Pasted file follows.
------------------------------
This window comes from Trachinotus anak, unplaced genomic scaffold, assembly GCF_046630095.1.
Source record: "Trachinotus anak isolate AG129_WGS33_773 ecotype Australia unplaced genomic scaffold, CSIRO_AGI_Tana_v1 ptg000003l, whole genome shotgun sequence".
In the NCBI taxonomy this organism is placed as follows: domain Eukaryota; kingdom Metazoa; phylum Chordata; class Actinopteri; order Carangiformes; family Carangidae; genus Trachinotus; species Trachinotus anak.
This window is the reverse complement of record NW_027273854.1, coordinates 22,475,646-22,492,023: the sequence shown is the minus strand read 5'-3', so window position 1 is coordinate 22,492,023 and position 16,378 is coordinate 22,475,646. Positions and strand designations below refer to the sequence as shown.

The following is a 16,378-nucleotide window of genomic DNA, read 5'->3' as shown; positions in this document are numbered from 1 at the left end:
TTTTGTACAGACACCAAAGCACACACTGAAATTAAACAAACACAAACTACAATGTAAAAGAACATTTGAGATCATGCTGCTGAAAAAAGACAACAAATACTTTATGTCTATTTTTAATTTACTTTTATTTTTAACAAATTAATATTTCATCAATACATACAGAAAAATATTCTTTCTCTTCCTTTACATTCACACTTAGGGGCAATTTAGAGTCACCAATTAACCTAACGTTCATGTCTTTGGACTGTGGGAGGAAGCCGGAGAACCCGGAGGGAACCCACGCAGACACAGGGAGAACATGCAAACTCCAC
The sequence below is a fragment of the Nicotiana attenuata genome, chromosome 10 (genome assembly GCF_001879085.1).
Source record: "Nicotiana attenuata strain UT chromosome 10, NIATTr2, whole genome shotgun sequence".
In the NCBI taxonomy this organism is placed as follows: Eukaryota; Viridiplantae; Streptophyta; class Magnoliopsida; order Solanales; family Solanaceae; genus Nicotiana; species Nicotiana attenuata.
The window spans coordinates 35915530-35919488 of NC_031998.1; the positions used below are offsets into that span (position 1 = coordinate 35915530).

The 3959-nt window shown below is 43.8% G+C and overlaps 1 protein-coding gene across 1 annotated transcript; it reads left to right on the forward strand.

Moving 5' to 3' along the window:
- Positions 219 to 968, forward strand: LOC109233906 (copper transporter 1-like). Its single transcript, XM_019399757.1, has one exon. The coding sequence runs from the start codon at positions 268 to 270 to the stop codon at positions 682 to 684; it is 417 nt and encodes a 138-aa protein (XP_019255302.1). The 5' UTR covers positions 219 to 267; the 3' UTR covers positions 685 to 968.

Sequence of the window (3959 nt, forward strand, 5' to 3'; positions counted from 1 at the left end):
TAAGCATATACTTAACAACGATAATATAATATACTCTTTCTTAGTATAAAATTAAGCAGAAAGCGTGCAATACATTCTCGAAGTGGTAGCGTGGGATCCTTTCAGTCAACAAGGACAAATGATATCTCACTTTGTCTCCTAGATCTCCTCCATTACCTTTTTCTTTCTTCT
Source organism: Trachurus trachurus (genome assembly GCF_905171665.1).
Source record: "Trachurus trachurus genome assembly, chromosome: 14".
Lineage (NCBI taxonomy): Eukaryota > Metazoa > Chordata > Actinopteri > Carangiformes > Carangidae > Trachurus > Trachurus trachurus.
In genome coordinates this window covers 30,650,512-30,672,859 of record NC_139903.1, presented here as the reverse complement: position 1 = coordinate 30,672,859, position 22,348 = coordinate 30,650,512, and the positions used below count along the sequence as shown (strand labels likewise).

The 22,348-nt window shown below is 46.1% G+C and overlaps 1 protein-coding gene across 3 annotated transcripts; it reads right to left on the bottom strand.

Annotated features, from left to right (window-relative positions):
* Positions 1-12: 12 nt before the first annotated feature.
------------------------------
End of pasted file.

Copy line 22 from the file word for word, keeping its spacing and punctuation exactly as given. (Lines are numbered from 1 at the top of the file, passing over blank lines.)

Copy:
* Positions 1-12: 12 nt before the first annotated feature.